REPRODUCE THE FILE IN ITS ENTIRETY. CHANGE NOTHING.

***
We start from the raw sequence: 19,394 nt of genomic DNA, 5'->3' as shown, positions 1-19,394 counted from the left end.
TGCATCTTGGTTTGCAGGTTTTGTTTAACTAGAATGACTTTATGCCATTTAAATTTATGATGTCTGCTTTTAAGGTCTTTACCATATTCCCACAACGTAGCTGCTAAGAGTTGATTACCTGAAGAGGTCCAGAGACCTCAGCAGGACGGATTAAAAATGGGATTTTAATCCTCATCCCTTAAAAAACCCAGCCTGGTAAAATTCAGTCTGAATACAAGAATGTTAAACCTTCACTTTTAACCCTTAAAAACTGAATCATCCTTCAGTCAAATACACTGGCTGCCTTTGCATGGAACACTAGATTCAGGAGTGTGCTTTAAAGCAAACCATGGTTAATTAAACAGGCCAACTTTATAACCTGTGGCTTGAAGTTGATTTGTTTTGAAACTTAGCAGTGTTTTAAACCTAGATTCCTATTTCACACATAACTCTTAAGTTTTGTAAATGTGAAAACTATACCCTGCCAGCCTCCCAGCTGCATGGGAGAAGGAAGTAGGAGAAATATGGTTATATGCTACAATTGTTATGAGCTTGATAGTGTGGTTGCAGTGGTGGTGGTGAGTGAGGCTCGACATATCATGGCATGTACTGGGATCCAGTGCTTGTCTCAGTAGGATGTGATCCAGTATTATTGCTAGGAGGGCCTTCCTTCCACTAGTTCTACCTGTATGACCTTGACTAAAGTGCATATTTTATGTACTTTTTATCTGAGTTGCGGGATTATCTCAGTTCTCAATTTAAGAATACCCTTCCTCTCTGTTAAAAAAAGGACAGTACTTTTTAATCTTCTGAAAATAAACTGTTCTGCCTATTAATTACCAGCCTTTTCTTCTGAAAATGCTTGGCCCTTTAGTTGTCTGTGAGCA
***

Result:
We start from the raw sequence: 19,394 nt of genomic DNA, 5'->3' as shown, positions 1-19,394 counted from the left end.
TGCATCTTGGTTTGCAGGTTTTGTTTAACTAGAATGACTTTATGCCATTTAAATTTATGATGTCTGCTTTTAAGGTCTTTACCATATTCCCACAACGTAGCTGCTAAGAGTTGATTACCTGAAGAGGTCCAGAGACCTCAGCAGGACGGATTAAAAATGGGATTTTAATCCTCATCCCTTAAAAAACCCAGCCTGGTAAAATTCAGTCTGAATACAAGAATGTTAAACCTTCACTTTTAACCCTTAAAAACTGAATCATCCTTCAGTCAAATACACTGGCTGCCTTTGCATGGAACACTAGATTCAGGAGTGTGCTTTAAAGCAAACCATGGTTAATTAAACAGGCCAACTTTATAACCTGTGGCTTGAAGTTGATTTGTTTTGAAACTTAGCAGTGTTTTAAACCTAGATTCCTATTTCACACATAACTCTTAAGTTTTGTAAATGTGAAAACTATACCCTGCCAGCCTCCCAGCTGCATGGGAGAAGGAAGTAGGAGAAATATGGTTATATGCTACAATTGTTATGAGCTTGATAGTGTGGTTGCAGTGGTGGTGGTGAGTGAGGCTCGACATATCATGGCATGTACTGGGATCCAGTGCTTGTCTCAGTAGGATGTGATCCAGTATTATTGCTAGGAGGGCCTTCCTTCCACTAGTTCTACCTGTATGACCTTGACTAAAGTGCATATTTTATGTACTTTTTATCTGAGTTGCGGGATTATCTCAGTTCTCAATTTAAGAATACCCTTCCTCTCTGTTAAAAAAAGGACAGTACTTTTTAATCTTCTGAAAATAAACTGTTCTGCCTATTAATTACCAGCCTTTTCTTCTGAAAATGCTTGGCCCTTTAGTTGTCTGTGAGCA